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Incidence of Delirium and Risk Factors: A Prospective, Observational, Unicentric Study FREE TO VIEW

Fabricio Fortuna, MD; Manuely Crecenzio, MD; Bruna Valiati, MD
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Hospital Geral de Caxias do Sul, Caxias do Sul, Brazil

Chest. 2015;148(4_MeetingAbstracts):244A. doi:10.1378/chest.2226082
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SESSION TITLE: Critical Care Posters II

SESSION TYPE: Original Investigation Poster

PRESENTED ON: Wednesday, October 28, 2015 at 01:30 PM - 02:30 PM

PURPOSE: To determine the Incidence of delirium over a 10 month observation period and investigate its association with age, alcohol consumption, severity of illness on admission, sepsis, time spent on ventilator and use of continuous midazolam, fentanil or both.

METHODS: Prospective observational study. All patients admitted to the 10 bed mixed academic adult ICU during the observation period were evaluated. Inclusion criteria were age over 18 years and ICU hospitalization for at least 48h. Exclusion criteria were neurological diagnosis with GCS <13; previous psychiatric illness; severe hemodynamic instability or MODS; and terminal illness. Patiens or surrogates were asked for consent before data collection. After enrollment, the CAM-ICU was perfomed daily untill ICU discharge or death. We used SAPS II to assess severity of illness. Age, type and dose of sedative employed, the presence of sepsis, and ventilator days were evaluated daily, and information about alcohol consumption was obtained with the patient's family. Nominal data are presented as frequencies, and continuous variables as means plus SDs. Normality of distribution was assessed with one-sample Kolmogorov-Smirnof test. Comparisons between categorical variables was made with the Chi-squared test, and between continuous variables with the Mann-Whitney U test.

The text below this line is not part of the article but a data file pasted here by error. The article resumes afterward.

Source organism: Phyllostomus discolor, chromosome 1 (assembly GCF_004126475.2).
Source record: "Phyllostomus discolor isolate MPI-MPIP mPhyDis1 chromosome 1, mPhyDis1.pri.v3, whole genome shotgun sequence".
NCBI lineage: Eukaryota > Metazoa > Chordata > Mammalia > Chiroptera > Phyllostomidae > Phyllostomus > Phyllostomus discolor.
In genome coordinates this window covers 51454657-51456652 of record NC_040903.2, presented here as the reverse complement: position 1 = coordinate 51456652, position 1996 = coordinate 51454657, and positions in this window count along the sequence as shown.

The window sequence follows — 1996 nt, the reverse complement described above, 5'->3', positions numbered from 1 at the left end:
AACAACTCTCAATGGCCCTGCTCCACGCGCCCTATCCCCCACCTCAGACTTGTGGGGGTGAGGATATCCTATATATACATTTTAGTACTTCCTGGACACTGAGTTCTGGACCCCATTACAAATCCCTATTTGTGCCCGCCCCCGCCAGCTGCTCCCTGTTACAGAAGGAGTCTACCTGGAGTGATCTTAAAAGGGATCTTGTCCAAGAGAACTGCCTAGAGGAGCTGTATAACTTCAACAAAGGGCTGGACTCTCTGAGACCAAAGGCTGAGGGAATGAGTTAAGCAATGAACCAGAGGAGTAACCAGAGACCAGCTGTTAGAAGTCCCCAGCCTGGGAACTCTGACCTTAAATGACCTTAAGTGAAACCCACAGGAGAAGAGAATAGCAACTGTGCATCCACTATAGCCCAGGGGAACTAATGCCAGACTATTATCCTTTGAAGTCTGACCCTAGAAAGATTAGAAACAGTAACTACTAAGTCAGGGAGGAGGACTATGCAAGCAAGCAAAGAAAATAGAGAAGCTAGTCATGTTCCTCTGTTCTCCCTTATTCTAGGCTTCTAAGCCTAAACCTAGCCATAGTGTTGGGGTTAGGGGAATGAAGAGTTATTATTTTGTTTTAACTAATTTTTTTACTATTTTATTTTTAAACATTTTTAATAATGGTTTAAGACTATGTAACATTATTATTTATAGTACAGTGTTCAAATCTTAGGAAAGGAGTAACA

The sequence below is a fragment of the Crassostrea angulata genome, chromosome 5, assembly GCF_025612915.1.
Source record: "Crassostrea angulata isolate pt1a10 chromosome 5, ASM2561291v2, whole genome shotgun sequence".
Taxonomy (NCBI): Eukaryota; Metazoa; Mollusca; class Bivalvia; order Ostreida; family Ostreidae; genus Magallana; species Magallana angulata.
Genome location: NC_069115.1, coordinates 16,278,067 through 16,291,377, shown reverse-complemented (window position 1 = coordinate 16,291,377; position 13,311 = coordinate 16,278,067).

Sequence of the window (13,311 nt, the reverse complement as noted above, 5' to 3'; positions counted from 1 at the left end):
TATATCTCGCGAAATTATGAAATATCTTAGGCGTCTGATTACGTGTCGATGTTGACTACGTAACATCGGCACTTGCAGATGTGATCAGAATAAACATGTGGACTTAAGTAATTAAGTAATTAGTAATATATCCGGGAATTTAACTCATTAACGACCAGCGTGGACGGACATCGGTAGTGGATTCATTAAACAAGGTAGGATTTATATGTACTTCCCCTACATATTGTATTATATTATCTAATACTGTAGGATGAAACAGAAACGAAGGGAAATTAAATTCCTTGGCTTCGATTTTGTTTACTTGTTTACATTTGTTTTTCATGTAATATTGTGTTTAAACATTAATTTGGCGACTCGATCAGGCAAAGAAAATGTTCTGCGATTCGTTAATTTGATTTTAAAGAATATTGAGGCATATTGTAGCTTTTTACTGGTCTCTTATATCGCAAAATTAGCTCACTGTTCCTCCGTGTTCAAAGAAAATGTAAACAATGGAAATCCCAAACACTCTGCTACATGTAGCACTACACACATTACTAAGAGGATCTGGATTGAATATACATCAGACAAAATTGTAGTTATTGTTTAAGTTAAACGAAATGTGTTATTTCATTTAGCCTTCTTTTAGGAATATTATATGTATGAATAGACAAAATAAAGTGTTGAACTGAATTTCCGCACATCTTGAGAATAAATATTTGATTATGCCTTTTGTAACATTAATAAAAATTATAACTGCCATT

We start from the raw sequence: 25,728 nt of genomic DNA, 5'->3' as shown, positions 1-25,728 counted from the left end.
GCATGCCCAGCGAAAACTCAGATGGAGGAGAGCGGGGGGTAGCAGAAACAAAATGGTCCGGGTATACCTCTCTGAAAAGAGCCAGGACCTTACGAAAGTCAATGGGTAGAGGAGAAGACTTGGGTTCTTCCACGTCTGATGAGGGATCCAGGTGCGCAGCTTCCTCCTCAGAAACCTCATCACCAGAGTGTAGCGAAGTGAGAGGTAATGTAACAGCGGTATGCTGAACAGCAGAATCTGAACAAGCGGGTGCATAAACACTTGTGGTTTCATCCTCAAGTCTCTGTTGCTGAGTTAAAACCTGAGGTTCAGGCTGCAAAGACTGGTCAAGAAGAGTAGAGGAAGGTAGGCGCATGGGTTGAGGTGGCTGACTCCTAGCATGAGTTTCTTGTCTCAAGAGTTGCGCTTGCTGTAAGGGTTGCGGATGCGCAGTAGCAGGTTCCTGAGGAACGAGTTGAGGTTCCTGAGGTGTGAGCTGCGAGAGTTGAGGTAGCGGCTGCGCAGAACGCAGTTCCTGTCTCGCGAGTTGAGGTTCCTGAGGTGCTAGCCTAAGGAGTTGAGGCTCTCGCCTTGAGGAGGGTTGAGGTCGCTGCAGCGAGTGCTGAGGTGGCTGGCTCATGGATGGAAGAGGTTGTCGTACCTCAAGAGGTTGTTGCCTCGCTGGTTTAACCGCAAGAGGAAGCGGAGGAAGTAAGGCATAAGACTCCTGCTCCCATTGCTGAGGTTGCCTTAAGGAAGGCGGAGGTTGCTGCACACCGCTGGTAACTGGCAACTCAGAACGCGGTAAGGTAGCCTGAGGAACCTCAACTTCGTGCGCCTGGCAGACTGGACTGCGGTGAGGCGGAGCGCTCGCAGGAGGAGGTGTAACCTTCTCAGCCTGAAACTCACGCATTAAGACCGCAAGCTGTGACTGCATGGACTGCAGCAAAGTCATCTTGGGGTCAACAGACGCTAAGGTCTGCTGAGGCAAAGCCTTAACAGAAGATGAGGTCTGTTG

RESULTS: A total of 445 patients were evaluated for the study. Of these, 291 were excluded and 17 did not give consent. A total of 147 patients compose the final sample. Delirium was observed in 54 patients (36,7%). Alcohol abuse was more common in patients with delirium (57,1% vs 32,1%, p=0,004), as was sepsis (68,9% vs 14,2%, p<0,001) and use of continuous fentanil, midazolam or both (61,7% vs 25%, p<0,001). Patients with delirium also were sicker with mean SAPS II scores of 54,2+-18,3 vs 33+-13,5 (p<0,001) and spent more time on ventilator (mean 5,4+-8,2 vs 1,8+-7,1, p<0,001). We did not find any difference between age (mean 52,9+-12,3 vs 63,7+-15,5, p=0,102) according to the endpoint.

CONCLUSIONS: We found delirium to be common, with incidence comparable with reports of other brazilian as well as foreign ICUs. Alcohol abuse, sepsis and deep sedation with fentanil and/or midazolam were more common in patients who developed delirium. These patients also were sicker as defined by SAPS II scores and spent more time on ventilatory support.

CLINICAL IMPLICATIONS: Improve knowledge about delirium in the ICU and identify targets for improvement.

DISCLOSURE: The following authors have nothing to disclose: Fabricio Fortuna, Manuely Crecenzio, Bruna Valiati

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